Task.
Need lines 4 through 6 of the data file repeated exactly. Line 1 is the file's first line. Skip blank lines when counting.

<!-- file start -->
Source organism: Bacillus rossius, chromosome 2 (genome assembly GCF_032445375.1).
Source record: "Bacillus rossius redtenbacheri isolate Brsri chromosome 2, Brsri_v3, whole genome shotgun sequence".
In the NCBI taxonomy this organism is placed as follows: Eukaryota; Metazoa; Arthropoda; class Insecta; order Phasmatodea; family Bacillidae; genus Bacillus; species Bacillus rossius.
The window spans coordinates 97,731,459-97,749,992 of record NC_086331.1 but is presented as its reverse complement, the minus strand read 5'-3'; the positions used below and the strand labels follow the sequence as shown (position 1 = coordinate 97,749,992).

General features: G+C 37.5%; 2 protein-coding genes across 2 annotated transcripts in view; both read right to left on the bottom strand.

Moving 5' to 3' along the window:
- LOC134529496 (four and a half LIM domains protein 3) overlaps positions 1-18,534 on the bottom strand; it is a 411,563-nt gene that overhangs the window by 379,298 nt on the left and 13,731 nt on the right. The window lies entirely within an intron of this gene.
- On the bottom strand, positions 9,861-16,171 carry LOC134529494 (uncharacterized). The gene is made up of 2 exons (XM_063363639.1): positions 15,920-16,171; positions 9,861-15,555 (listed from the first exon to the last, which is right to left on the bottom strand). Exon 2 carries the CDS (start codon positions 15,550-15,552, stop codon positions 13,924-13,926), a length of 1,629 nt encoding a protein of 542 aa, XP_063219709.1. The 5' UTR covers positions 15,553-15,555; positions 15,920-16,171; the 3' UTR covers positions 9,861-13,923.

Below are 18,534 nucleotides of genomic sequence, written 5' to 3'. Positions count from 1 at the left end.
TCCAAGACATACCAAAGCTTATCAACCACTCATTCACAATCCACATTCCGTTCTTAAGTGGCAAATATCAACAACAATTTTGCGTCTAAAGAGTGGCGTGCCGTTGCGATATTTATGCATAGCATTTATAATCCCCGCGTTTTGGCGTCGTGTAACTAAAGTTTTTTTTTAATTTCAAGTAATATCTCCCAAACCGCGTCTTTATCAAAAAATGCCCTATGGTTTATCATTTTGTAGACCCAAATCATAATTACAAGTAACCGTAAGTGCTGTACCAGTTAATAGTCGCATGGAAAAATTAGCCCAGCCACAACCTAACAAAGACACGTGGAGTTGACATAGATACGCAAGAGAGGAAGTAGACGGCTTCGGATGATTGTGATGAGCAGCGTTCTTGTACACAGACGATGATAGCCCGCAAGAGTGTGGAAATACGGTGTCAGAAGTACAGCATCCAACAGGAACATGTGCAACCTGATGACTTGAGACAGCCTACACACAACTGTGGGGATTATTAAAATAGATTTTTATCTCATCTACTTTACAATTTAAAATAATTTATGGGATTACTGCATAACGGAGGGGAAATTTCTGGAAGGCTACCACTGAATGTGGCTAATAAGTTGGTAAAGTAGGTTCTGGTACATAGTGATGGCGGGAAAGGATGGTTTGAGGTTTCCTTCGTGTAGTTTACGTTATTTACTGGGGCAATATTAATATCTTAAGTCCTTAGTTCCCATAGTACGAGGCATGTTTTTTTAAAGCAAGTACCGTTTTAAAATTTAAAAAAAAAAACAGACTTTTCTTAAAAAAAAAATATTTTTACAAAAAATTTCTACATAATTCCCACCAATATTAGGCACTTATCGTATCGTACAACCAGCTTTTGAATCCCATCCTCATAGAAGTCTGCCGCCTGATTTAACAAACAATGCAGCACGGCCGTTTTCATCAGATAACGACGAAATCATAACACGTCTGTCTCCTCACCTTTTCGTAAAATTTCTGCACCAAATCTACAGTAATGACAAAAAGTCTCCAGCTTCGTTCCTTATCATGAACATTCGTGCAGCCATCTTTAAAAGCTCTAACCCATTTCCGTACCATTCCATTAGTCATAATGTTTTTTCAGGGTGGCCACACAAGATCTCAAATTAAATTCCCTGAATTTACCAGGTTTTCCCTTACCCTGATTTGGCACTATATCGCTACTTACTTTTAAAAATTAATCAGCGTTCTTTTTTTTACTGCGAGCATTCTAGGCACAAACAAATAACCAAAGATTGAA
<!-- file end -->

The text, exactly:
The window spans coordinates 97,731,459-97,749,992 of record NC_086331.1 but is presented as its reverse complement, the minus strand read 5'-3'; the positions used below and the strand labels follow the sequence as shown (position 1 = coordinate 97,749,992).

General features: G+C 37.5%; 2 protein-coding genes across 2 annotated transcripts in view; both read right to left on the bottom strand.

Moving 5' to 3' along the window: